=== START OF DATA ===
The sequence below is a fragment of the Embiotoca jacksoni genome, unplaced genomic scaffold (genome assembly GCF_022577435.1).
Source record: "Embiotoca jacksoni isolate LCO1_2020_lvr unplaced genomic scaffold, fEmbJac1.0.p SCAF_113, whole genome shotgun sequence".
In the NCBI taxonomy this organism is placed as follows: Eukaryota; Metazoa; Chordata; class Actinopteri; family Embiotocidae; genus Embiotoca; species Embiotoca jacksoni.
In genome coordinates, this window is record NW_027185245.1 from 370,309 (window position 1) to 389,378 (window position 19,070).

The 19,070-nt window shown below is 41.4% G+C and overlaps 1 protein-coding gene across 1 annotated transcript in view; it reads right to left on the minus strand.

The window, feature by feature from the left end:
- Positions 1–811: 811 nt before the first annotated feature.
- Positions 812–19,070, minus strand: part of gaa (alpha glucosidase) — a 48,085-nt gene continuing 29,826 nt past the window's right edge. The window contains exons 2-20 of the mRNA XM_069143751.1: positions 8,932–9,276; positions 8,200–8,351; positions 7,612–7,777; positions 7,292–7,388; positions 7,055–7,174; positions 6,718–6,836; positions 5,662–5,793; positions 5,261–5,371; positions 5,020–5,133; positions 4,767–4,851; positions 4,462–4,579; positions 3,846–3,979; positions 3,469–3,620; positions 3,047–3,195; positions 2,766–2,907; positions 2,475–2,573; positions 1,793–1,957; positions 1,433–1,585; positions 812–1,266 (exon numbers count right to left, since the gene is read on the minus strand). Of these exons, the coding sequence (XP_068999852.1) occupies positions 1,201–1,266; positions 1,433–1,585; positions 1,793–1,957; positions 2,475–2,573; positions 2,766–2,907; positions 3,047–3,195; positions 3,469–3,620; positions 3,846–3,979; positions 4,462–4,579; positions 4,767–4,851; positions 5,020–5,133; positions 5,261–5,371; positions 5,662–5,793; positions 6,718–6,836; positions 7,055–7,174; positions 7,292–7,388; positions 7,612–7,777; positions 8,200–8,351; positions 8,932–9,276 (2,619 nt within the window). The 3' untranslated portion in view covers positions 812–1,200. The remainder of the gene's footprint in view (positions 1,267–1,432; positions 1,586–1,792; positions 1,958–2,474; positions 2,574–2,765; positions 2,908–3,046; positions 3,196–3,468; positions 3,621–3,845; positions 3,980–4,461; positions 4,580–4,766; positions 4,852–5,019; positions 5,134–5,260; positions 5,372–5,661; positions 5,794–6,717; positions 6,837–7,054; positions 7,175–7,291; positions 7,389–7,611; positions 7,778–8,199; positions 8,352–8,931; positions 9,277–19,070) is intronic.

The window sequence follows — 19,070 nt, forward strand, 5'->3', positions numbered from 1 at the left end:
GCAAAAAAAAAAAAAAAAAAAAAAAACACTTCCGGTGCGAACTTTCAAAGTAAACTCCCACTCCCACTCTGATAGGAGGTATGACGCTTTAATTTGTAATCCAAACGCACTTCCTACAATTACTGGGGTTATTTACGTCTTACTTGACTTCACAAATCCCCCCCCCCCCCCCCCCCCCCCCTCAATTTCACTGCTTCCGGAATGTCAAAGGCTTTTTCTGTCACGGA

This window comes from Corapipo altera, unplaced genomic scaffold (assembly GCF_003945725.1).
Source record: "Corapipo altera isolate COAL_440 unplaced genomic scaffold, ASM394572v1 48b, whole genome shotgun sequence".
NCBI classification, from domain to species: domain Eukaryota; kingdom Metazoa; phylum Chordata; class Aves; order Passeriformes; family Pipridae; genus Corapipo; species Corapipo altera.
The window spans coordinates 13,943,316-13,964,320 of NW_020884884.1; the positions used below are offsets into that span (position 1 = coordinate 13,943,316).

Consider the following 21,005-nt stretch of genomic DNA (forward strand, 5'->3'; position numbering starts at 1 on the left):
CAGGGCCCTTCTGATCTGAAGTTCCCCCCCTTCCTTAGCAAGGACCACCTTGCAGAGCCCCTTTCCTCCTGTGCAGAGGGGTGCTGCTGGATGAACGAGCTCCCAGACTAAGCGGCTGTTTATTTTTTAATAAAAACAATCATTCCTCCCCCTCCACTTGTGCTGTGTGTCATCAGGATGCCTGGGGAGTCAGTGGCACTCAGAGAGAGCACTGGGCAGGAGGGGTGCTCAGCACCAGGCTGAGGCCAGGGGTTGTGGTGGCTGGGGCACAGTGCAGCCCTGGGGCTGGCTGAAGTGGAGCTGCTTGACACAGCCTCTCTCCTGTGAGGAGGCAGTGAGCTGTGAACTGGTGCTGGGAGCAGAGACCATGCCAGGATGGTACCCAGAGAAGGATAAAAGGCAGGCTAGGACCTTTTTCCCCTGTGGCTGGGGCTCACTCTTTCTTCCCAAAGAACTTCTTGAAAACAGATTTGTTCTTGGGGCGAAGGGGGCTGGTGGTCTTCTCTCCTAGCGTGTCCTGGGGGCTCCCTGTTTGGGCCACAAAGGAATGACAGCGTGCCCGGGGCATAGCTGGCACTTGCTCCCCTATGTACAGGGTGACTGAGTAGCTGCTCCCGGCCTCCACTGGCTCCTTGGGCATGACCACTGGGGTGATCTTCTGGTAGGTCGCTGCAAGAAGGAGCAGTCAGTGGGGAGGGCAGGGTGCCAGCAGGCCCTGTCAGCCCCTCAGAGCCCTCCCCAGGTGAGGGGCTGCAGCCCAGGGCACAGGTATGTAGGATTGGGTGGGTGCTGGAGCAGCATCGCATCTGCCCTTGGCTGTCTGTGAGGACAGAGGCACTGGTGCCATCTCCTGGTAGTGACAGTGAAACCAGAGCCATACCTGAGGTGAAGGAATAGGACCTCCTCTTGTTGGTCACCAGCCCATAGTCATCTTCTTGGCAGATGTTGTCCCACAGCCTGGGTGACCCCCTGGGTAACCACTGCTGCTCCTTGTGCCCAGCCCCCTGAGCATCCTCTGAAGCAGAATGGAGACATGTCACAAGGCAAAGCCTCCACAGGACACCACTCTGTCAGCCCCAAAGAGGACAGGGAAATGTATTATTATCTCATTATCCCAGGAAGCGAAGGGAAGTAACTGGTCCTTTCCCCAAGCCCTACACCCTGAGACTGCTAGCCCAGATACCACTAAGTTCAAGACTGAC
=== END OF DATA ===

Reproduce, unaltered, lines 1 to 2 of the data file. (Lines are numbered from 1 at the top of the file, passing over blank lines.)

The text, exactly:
The sequence below is a fragment of the Embiotoca jacksoni genome, unplaced genomic scaffold (genome assembly GCF_022577435.1).
Source record: "Embiotoca jacksoni isolate LCO1_2020_lvr unplaced genomic scaffold, fEmbJac1.0.p SCAF_113, whole genome shotgun sequence".